Your thoughts on transphobic bishop statements

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In a recent column, Franciscan Fr. Daniel P. Horan writes about recent statements from two U.S. bishops that dismiss the reality of transgender persons and their lived experiences. "In both cases, these bishops — whose intentions I believe are sincere, but whose knowledge, expertise and pastoral competence in this area are sorely lacking — resort to the tired straw man of "gender ideology" as the catchall for everything that frightens or confuses them about transgender persons or those who are otherwise gender nonconforming," Horan writes. Following are letters to the editor responding to this column. The letters have been edited for length and clarity.

Letters to the Editor

I could not even finish the article because the author committed the same fault he laid at the bishop's door. Franciscan Fr. Daniel Horan criticized the bishops by writing "What is striking about this alleged recourse to truth is the stark absence of facts or evidence invoked to support their concerns about the experiences and identities of actual human beings in the world."

How is that not the same concerning the slurs he made against the history of the church when investigation has often found the blame was truly someone else's who chose to ignore what the church told them was the Christian way to act?

We find that kind of elasticity in "truth" pervasive in the popular media. It is doubly egregious when found in what is supposed to be a Catholic source. I do not have a lot of spare time. I don't want to waste it weeding through garbage for the truth. I would love to know all sides of an issue, but employ writers who take an informed, ethical, and fair approach, please. 

San Dimas, California


Throughout history, some leaders of our church were certain about the knowledge they possessed and refused to entertain any ideas, whether subjective or empirical, that questioned, let alone refuted, their understandings. The lessons of the church's treatment of Galileo is just one familiar exemplar of egregious treatment of someone whose contributions to knowledge are today embraced but during his lifetime at the hands of the church were rejected.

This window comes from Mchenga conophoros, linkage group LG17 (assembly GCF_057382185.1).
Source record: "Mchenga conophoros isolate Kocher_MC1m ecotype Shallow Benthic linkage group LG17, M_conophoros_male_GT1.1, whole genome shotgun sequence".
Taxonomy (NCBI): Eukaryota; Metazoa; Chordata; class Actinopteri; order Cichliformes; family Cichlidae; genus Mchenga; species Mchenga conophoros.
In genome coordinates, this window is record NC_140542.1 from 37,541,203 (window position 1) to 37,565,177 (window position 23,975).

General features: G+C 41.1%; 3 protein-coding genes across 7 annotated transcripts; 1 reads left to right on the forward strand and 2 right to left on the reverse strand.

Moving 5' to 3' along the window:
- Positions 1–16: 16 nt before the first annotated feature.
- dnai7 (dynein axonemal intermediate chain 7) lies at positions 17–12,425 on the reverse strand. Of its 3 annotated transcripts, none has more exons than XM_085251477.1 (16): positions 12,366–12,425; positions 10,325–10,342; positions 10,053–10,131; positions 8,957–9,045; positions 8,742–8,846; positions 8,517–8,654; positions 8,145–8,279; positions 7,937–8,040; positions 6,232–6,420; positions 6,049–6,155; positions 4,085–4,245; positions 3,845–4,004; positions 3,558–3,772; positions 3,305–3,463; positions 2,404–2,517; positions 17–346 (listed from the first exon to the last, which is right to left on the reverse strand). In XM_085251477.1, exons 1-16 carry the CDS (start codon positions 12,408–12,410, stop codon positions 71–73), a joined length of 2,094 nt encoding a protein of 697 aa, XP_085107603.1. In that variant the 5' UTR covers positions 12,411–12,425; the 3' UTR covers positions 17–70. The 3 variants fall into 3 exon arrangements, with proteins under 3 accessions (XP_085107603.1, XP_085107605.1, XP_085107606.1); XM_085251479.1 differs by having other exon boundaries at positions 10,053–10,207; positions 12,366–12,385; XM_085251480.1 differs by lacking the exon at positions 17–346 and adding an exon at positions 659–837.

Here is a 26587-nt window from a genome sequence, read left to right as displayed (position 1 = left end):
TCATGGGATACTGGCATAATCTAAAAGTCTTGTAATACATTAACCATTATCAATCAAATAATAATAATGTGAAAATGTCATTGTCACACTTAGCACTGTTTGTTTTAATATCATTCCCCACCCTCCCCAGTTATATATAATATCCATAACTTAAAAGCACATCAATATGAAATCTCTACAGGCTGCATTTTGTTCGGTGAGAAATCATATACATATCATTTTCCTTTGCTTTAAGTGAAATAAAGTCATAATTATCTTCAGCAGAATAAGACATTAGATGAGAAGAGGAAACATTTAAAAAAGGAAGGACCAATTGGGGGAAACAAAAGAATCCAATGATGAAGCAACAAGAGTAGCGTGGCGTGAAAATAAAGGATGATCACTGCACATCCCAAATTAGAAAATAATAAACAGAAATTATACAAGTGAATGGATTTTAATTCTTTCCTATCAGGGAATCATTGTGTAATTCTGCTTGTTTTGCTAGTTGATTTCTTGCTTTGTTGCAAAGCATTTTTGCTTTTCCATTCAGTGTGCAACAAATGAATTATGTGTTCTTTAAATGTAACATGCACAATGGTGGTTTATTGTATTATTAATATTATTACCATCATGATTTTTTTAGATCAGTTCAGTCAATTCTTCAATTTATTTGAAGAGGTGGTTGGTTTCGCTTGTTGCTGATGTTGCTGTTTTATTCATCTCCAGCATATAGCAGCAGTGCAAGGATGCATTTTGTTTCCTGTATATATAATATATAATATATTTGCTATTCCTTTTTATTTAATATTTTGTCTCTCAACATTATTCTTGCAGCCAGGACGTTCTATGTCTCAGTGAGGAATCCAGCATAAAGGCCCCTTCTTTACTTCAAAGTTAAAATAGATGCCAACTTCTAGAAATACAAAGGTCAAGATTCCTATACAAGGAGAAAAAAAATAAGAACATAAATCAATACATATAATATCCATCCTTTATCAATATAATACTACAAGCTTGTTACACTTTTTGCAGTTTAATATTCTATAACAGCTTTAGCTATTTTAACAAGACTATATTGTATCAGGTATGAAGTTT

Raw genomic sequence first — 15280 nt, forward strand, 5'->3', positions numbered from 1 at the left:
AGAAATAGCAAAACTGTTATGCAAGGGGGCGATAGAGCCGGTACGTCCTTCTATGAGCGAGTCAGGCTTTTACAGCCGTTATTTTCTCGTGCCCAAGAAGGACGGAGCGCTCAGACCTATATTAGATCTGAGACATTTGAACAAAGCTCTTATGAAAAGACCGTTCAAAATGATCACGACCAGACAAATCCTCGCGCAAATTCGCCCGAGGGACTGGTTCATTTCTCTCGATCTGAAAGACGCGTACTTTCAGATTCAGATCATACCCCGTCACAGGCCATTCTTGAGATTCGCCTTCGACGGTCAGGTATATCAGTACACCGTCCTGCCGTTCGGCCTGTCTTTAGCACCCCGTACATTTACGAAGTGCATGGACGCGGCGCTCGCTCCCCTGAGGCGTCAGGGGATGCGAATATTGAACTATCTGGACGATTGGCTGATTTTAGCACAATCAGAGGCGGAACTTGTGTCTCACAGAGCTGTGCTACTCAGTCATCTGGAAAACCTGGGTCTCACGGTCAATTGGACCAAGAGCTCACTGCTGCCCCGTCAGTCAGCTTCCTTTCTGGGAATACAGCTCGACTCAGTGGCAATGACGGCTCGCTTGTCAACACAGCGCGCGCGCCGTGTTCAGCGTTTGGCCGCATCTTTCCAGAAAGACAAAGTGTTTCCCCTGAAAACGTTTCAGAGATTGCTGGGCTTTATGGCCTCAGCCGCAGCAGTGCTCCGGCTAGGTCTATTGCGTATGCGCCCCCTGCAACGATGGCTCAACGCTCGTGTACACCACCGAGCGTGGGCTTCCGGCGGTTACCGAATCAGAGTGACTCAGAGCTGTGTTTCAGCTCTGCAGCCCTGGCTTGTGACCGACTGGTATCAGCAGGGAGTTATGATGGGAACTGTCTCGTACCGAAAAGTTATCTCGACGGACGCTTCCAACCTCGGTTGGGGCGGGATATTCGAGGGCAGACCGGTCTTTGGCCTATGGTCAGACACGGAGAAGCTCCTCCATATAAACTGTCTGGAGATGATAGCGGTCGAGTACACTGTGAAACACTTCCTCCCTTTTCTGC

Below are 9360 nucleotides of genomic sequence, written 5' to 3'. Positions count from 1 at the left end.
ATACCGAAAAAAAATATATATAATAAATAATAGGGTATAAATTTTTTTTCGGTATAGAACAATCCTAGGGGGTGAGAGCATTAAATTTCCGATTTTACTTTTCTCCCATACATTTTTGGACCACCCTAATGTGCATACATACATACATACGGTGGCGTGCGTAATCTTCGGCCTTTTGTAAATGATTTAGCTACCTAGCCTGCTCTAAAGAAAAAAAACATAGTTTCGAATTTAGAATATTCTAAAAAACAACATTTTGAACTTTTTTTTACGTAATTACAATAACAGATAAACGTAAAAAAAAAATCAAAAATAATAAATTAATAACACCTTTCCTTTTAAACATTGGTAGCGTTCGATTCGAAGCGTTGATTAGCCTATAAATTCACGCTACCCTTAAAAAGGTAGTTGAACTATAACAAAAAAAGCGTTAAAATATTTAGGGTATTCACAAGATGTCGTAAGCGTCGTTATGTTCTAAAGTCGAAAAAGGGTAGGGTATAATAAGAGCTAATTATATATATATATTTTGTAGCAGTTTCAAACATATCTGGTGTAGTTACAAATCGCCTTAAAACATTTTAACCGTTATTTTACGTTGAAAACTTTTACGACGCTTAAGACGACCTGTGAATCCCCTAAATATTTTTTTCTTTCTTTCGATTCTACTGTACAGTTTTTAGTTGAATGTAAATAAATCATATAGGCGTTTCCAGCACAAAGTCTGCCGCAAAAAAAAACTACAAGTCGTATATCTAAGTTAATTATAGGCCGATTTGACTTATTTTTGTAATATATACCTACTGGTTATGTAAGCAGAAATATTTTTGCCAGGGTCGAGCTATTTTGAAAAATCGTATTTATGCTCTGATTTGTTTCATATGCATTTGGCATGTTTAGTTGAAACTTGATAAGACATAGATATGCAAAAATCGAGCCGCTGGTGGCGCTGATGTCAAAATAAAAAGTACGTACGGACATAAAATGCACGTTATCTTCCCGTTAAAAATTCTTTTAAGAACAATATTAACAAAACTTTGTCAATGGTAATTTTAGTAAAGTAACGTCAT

The bishops do not have a monopoly on the idea that somehow their own knowledge base seems to be all inclusive and they do not need to examine other ideas which run counter to their own. Similarly, some individuals in politics and business who managed to rise to levels of power seem to believe that power comes with unbridled wisdom. Business failures, political scandals and incompetence, and a church losing members all point to the fact that some leaders have issues with reality.

Once the prelates learn to treat all people, regardless of race, gender, sexual orientation, or any other superficial "difference" as co-equal with themselves in the eyes of God, they will mature and become credible leaders deserving of a large following. It is, however, all too apparent that the self-righteousness of some members of the clergy will continue to be masked in a pious facade and many people who might otherwise have realized their need for belonging through the church will instead look elsewhere.

We do not need either the Pew surveys or the Gallup polls to inform us of the direction to which the church's population is drifting. The rhetoric emanating from some of our leaders gives us the reasons, and in some cases the excuses, to no longer follow those whose moral compass falsely shows the direction in which they should be going.